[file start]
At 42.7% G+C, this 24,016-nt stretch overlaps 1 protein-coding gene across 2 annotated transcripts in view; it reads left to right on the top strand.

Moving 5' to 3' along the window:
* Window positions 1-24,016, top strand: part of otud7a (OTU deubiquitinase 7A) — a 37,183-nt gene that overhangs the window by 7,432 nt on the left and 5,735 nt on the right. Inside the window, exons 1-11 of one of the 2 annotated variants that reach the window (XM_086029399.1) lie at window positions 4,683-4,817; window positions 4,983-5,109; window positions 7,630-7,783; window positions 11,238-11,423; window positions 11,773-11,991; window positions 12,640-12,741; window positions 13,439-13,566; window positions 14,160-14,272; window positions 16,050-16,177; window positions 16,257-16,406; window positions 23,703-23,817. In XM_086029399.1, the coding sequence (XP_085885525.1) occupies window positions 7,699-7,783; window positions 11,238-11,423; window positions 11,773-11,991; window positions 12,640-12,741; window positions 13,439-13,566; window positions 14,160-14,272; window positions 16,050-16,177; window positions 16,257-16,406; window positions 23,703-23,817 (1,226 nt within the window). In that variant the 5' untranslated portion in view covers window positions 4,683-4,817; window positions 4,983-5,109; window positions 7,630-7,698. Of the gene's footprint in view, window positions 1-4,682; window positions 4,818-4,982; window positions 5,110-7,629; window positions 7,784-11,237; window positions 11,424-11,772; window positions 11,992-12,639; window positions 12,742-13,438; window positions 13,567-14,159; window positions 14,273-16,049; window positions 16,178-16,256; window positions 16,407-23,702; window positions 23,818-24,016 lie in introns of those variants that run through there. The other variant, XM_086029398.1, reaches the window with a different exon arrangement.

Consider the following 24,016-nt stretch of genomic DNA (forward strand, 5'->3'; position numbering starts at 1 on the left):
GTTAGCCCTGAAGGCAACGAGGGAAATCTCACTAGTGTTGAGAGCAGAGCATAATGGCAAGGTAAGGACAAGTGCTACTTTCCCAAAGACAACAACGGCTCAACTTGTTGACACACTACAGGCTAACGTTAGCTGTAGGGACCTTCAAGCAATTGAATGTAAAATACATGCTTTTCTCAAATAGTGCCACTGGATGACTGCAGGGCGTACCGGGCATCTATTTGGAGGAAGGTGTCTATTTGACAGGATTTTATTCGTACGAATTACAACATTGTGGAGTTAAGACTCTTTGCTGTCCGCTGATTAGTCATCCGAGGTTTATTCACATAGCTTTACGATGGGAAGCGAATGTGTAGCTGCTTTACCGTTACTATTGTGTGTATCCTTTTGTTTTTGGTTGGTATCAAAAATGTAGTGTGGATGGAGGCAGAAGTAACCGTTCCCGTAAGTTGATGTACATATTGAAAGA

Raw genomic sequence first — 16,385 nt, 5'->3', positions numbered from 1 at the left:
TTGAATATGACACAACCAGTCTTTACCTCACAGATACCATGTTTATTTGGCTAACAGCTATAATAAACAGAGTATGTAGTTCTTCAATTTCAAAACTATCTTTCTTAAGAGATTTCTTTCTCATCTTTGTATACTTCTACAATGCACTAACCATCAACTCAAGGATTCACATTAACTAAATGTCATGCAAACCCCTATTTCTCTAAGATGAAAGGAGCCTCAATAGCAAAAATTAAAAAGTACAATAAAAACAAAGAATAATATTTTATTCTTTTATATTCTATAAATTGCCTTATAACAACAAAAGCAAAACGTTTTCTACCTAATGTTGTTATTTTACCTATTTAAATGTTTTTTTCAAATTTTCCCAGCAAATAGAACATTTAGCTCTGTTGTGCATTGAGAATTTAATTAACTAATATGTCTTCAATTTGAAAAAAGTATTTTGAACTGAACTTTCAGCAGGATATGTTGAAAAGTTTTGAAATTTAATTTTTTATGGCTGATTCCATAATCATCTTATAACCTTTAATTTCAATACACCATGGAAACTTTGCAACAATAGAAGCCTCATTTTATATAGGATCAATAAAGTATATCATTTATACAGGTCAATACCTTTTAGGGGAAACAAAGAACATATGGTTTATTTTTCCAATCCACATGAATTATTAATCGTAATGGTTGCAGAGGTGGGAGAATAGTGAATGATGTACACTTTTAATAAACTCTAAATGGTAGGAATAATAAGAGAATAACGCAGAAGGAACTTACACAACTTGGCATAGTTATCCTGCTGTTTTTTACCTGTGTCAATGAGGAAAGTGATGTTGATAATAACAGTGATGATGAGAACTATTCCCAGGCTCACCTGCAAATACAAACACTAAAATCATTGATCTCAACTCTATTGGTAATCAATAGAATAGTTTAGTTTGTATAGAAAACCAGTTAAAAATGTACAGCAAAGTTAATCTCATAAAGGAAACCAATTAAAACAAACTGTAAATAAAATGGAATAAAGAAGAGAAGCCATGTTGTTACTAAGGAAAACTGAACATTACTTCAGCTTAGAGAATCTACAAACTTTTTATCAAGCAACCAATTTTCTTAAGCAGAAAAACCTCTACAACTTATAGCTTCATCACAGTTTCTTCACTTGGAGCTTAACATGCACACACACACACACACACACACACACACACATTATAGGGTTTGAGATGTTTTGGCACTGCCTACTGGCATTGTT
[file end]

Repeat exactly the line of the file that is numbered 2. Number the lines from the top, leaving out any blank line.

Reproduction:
Moving 5' to 3' along the window: